dragon.jpgSTMicroelectronics,
the Franco-Italian chipmaker, is to make China's Dragon processor under
a technology licensing deal struck with its developer, the Institute of
Computing Technology.

Variously known as the Loongson 2E, Godson 2E or Dragon chip, the
processor is comparable in performance to Intel's old Pentium IV chip
but costs a lot less. It is aimed at low-end PCs and devices requiring
low power consumption.

Its a rare occurrence for a well-established western tech firm like
STMicro to licence Chinese technology, particularly in an industry like
semiconductors.

The Chinese partner, not surprisingly, made much of the deal. Li Guo Jie, Director of the ICT, said:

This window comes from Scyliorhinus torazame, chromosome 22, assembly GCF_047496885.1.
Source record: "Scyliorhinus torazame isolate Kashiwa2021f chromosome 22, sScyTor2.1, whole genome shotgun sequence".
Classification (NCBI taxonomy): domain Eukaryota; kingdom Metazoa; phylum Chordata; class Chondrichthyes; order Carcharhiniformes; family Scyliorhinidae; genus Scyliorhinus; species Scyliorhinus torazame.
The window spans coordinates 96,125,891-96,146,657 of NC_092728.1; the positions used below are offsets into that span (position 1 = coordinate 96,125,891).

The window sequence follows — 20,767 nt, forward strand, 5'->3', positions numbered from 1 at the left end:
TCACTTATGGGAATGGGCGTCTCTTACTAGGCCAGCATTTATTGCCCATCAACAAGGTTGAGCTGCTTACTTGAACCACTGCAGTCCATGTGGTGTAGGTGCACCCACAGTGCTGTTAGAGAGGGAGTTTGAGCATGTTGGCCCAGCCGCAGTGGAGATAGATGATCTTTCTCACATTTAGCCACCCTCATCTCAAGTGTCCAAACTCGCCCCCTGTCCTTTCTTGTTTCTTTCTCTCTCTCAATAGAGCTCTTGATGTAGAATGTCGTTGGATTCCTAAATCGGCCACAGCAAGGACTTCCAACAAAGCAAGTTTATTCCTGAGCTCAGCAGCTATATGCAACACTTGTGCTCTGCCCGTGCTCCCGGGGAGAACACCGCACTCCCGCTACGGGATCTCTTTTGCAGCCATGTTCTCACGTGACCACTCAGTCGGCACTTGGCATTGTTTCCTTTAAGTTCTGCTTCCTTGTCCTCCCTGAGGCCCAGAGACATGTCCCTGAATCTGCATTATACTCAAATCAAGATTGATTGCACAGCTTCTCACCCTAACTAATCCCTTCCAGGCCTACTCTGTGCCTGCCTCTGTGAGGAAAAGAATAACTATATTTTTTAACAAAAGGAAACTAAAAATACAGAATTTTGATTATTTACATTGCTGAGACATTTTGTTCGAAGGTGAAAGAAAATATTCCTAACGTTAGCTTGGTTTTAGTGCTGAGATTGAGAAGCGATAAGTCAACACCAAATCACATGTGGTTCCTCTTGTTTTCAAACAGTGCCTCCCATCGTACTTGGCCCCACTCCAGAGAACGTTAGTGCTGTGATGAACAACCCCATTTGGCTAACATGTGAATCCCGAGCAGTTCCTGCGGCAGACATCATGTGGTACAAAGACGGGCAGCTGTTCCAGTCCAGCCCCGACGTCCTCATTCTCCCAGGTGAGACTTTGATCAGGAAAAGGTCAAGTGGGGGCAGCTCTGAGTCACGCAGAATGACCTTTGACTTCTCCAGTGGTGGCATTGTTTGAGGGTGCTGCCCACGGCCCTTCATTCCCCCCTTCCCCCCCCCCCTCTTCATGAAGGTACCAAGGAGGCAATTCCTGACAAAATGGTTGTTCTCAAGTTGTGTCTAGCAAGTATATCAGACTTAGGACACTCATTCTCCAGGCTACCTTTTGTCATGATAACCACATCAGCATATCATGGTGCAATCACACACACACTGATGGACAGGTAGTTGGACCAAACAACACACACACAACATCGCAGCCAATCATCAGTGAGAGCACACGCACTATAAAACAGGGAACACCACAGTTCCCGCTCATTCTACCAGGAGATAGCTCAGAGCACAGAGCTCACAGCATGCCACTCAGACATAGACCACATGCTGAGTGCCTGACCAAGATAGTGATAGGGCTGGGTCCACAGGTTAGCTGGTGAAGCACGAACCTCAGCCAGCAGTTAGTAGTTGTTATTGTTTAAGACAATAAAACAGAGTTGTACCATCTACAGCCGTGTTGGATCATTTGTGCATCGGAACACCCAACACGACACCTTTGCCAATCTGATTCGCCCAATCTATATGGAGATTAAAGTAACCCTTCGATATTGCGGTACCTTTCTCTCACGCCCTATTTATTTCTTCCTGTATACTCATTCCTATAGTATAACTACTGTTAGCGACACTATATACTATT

The licencing by a foreign company of the Loonsong 2E IP proves that
ICT has successfully placed China on the world's technology competitive
stage. Through the cooperation with ST, the commercialisation of this
technology is shortened with great market potential.”

I'm not sure about the “great market potential”bit. In China, the Godson will probably find some success and it is already sampling with selected customers,
according to the official release. But the global electronics industry
is likely to look with some suspicion at a a Made-in-China
microprocessor.

Under the licence agreement, STMicro is responsible for manufacturing and selling the processor internationally.

More on the Godson in this earlier EngagingChina story.

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